THE UK Government has caved in to demands to scrap plans to make their two-child limit on benefits retrospective.

Initially, from next month, the Department for Work and Pensions were to set to force the limit on all new Universal Credit claims, regardless of when any children were born.

But in a speech today, Work and Pension secretary Amber Rudd is expected to say that this is “not right”.

When it was first introduced by the then Chancellor George Osborne in 2015, the limit was supposed to be a way of encouraging people on benefits not to have more children.

However, the DWP wanted all families applying for Universal Credit from next month to be restricted, even if they had their children before the cap was announced.

READ MORE: Alison Thewliss: ‘Scrap the two-child policy for everyone’

Rudd is expected to say: “These parents made decisions about the size of the family when the previous system was the only system in place.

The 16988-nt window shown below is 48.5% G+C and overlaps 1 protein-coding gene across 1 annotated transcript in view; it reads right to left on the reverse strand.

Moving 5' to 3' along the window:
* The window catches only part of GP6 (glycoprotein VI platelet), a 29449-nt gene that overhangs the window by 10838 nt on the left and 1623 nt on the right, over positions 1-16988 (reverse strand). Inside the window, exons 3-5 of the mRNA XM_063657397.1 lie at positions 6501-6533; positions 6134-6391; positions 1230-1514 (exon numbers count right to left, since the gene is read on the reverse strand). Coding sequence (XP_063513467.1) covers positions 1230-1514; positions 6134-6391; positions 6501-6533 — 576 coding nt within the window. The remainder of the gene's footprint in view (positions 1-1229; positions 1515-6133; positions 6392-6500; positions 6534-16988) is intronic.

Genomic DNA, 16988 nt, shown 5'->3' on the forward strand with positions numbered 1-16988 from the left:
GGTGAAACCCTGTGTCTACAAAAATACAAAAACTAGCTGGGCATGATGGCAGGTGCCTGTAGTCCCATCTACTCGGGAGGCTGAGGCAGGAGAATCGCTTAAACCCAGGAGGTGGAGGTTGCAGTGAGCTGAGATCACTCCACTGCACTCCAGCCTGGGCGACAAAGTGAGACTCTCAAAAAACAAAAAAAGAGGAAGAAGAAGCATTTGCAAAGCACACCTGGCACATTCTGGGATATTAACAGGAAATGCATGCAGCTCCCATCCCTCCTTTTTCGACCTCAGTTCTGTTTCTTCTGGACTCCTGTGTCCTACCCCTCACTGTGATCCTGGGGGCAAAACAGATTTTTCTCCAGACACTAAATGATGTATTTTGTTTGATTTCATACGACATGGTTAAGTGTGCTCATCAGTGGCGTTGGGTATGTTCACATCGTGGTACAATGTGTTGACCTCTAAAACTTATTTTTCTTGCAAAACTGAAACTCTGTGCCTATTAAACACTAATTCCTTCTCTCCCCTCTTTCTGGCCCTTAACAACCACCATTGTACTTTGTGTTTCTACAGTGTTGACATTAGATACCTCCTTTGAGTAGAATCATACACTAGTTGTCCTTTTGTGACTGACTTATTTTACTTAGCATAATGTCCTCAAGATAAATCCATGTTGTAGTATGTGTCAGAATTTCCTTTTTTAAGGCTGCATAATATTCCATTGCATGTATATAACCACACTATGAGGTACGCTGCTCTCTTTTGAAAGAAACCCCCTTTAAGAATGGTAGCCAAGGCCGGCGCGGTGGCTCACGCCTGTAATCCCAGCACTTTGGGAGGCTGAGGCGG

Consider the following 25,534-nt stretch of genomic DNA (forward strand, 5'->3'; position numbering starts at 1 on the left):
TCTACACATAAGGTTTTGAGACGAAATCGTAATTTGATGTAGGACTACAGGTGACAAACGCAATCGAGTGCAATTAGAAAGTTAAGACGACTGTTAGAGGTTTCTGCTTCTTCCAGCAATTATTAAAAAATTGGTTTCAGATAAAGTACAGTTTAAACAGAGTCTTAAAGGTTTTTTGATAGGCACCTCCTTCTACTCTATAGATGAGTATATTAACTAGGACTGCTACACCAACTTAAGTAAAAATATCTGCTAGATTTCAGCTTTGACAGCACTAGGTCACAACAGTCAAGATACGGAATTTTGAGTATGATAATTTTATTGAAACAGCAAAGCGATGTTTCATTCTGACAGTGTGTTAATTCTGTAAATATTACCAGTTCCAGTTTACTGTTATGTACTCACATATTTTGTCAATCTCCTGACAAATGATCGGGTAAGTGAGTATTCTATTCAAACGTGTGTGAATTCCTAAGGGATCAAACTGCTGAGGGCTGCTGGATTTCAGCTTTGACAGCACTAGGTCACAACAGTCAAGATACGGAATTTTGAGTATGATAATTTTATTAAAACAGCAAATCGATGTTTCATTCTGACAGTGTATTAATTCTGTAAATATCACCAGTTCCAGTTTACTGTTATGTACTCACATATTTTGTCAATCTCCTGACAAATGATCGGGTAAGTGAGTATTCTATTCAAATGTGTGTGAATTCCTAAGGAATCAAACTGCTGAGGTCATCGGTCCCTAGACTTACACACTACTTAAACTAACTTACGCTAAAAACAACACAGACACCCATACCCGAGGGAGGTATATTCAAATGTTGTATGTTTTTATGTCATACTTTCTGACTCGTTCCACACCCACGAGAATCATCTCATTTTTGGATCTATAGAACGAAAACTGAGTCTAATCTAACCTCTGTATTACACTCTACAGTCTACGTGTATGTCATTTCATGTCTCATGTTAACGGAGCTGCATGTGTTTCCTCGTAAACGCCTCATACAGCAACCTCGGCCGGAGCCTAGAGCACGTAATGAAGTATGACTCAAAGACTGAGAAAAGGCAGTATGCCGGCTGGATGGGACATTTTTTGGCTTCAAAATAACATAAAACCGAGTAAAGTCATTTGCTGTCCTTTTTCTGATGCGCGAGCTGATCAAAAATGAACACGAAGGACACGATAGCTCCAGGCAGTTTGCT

“So I can today announce that I am going to scrap the extension of the two-child limit on Universal Credit for children born before April 2017.”

She will add: “All children born before that date will continue to be supported by Universal Credit. This will help approximately 15,000 families a year.”

Rudd’s change of tack comes on the same day as a damning report from a cross-party group of MPs described the plan as “inexplicable”.

Frank Field, who chairs the Work and Pensions Select Committee, said it was “hard to think of anything more unfair than taking money from

families whose children were born before the policy was even thought of”.

Rudd is also expected to confirm her decision to end the “managed migration” of three million welfare claimants on to Universal Credit.

The DWP will instead set up a pilot scheme to move an initial 10,000 people onto the all-encompassing benefit in July.

Rudd will say: “The lessons from the pilot will inform our next steps, but there will be no overall delay.

“Universal Credit migration will be completed, as planned, by 2023. However I will consider carefully the results of the pilot, and its implications”.